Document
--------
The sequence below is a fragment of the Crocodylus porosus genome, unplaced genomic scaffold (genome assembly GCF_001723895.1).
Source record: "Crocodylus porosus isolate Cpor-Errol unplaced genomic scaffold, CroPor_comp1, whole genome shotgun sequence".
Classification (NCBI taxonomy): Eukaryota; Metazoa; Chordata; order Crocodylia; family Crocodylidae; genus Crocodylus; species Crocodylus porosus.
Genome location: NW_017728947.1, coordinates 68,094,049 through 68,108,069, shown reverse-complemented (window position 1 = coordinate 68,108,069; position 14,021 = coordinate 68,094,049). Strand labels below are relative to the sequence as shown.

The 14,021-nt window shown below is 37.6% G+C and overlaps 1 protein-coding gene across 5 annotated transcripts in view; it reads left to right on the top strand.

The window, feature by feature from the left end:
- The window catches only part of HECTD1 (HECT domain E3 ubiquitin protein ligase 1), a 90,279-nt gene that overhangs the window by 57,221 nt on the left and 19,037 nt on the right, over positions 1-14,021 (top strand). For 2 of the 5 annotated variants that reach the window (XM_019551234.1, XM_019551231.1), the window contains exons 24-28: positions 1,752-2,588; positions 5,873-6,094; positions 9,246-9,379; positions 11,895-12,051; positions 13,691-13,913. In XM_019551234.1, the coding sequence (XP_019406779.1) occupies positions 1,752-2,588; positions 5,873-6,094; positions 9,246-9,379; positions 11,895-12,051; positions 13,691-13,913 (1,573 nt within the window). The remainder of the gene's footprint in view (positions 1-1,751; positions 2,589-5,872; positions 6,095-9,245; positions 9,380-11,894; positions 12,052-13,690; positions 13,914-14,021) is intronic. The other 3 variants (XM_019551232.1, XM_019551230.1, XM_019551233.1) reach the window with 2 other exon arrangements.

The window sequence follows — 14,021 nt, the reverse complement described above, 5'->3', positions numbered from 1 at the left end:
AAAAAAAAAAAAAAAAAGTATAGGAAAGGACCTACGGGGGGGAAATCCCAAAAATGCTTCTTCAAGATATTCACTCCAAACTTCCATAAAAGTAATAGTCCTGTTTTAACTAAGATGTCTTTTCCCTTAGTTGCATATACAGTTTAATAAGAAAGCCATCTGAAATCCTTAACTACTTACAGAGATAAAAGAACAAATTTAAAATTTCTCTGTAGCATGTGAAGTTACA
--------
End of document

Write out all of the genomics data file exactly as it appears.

The sequence below is a fragment of the Crocodylus porosus genome, unplaced genomic scaffold (genome assembly GCF_001723895.1).
Source record: "Crocodylus porosus isolate Cpor-Errol unplaced genomic scaffold, CroPor_comp1, whole genome shotgun sequence".
Classification (NCBI taxonomy): Eukaryota; Metazoa; Chordata; order Crocodylia; family Crocodylidae; genus Crocodylus; species Crocodylus porosus.
Genome location: NW_017728947.1, coordinates 68,094,049 through 68,108,069, shown reverse-complemented (window position 1 = coordinate 68,108,069; position 14,021 = coordinate 68,094,049). Strand labels below are relative to the sequence as shown.

The 14,021-nt window shown below is 37.6% G+C and overlaps 1 protein-coding gene across 5 annotated transcripts in view; it reads left to right on the top strand.

The window, feature by feature from the left end:
- The window catches only part of HECTD1 (HECT domain E3 ubiquitin protein ligase 1), a 90,279-nt gene that overhangs the window by 57,221 nt on the left and 19,037 nt on the right, over positions 1-14,021 (top strand). For 2 of the 5 annotated variants that reach the window (XM_019551234.1, XM_019551231.1), the window contains exons 24-28: positions 1,752-2,588; positions 5,873-6,094; positions 9,246-9,379; positions 11,895-12,051; positions 13,691-13,913. In XM_019551234.1, the coding sequence (XP_019406779.1) occupies positions 1,752-2,588; positions 5,873-6,094; positions 9,246-9,379; positions 11,895-12,051; positions 13,691-13,913 (1,573 nt within the window). The remainder of the gene's footprint in view (positions 1-1,751; positions 2,589-5,872; positions 6,095-9,245; positions 9,380-11,894; positions 12,052-13,690; positions 13,914-14,021) is intronic. The other 3 variants (XM_019551232.1, XM_019551230.1, XM_019551233.1) reach the window with 2 other exon arrangements.

The window sequence follows — 14,021 nt, the reverse complement described above, 5'->3', positions numbered from 1 at the left end:
AAAAAAAAAAAAAAAAAGTATAGGAAAGGACCTACGGGGGGGAAATCCCAAAAATGCTTCTTCAAGATATTCACTCCAAACTTCCATAAAAGTAATAGTCCTGTTTTAACTAAGATGTCTTTTCCCTTAGTTGCATATACAGTTTAATAAGAAAGCCATCTGAAATCCTTAACTACTTACAGAGATAAAAGAACAAATTTAAAATTTCTCTGTAGCATGTGAAGTTACA